Cyberabad dreams

Accomplish • Pulse #5 • 7 min
By Karen McHugh By NVS Reddy Managing Director of Hyderabad Metro Rail Limited

Ten million people. Five million vehicles. One of the largest public-private partnership transport projects in the world. Can the pioneering new metro of Hyderabad, in India, pave the way towards a shared mobility culture in a city teeming with private vehicles?

“All the top software companies – Apple, Amazon, Facebook, Google, Oracle, Microsoft – you name it, it’s in Hyderabad,” says NVS Reddy, Managing Director of A city bridging old customs and new, Hyderabad Hyderabad Metro. “In our western part of the city you’ll see a different world, you’ll see tall sky-scrapers and world class buildings.”

It’s clear that Hyderabad is a city that is going places. It’s one of India’s fastest growing cities and its connection to the IT industry has earned it the moniker ‘Cyberabad’. But with progress comes problems including more and more people taking to the roads. The ensuring gridlock sees air pollution at times reaching three times the safe level. Safety is also an ongoing issue on Hyderabad’s overcrowded roads, with 1,258 road accidents recorded in the city in the first half of 2019.

A city bridging old customs and new, Hyderabad combines a 450-year old culture with the logistical challenges of a modern metropolis. But as the suburbs expanded, its roads became a clamour of rickshaws, two-wheelers, cars plus an often-chaotic bus system. Hyderabad was in dire need of a better way to transport its citizens.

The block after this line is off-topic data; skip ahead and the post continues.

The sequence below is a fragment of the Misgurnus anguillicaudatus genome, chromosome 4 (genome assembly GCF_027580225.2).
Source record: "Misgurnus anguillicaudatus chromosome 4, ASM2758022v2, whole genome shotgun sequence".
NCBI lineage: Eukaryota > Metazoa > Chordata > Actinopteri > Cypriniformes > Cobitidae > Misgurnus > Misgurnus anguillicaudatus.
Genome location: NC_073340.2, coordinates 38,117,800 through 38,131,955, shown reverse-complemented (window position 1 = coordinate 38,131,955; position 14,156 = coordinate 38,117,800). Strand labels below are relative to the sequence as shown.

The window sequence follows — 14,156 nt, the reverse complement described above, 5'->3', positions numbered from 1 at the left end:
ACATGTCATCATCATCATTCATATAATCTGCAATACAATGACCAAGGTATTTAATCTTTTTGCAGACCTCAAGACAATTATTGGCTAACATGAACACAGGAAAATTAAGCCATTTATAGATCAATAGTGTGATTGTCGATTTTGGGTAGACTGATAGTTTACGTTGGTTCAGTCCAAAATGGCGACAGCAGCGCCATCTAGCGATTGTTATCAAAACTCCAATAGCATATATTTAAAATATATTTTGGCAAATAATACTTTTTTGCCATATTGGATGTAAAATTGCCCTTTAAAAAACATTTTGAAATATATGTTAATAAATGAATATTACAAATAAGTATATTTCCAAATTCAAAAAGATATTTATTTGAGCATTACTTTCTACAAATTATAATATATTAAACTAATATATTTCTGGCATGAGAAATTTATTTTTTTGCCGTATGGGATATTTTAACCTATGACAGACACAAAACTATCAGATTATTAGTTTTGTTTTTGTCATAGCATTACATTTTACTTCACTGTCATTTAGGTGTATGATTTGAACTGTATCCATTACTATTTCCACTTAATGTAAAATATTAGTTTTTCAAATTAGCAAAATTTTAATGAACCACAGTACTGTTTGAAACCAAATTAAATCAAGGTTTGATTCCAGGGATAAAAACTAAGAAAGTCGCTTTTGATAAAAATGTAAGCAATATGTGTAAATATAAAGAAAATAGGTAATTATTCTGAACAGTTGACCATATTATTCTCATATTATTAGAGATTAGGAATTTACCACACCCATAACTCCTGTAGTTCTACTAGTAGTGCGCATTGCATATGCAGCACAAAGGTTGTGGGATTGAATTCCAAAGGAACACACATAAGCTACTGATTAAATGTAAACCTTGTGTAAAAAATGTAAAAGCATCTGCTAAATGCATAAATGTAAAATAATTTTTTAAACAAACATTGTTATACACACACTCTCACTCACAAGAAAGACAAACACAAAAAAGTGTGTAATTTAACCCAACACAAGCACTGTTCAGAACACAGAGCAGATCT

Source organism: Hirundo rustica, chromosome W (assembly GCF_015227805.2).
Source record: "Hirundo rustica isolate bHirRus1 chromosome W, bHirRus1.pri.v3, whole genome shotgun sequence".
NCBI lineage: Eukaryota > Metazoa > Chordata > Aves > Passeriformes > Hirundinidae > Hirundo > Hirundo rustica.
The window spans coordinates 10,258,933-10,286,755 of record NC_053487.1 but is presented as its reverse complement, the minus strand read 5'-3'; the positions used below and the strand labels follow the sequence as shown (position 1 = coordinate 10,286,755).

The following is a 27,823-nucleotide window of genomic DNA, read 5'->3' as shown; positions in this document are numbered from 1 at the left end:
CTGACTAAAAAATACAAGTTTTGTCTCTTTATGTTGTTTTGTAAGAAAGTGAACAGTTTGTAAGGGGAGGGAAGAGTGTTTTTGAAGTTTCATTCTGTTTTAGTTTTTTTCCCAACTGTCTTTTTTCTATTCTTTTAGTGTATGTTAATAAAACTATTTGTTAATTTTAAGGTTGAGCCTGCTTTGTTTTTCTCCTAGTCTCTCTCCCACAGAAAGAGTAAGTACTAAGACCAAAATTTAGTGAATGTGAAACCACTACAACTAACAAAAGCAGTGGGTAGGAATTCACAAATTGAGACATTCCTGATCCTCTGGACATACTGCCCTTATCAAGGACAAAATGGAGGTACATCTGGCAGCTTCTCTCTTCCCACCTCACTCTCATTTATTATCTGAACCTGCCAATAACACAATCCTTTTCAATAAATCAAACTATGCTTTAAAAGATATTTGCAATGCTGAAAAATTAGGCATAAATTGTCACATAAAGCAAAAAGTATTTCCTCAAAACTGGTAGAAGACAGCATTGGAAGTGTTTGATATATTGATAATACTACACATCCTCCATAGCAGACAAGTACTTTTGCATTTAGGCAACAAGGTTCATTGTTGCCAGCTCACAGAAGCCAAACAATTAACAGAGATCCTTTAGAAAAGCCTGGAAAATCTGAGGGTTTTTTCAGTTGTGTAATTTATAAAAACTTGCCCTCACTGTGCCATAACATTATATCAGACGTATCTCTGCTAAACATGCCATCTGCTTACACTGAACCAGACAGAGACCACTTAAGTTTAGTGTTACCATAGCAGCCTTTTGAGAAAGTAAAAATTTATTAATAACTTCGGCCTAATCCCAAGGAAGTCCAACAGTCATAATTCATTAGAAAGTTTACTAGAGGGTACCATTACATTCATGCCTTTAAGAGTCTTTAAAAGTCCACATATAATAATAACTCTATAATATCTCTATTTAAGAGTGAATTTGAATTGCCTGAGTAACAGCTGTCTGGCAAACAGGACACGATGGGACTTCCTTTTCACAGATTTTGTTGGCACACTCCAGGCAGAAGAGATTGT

But how do you change the commute culture in a city that adds nearly half a million new vehicles to its roads every year? A new approach was needed that could convince the throngs of commuters that public transport was the answer.

In 2003, Hyderabad transport officials were already considering the option of a metro.Three years later global tenders were floated and a few years there- after, construction work began in earnest. Chosen to head the transformation effort was NVS Reddy, a public sector head with three and a half decades experience in senior government positions.




“We wanted to have a high-performance mass transit system which met Hyderabad’s fast-grow- ing population’s needs,” says Reddy. “My first challenge was implementation. The state gov- ernment did not have the kind of money required for this three-billion-dollar project. The chief minister asked me to think about an alternative. That’s how I hit upon the idea of a public-private partnership (PPP),” he says.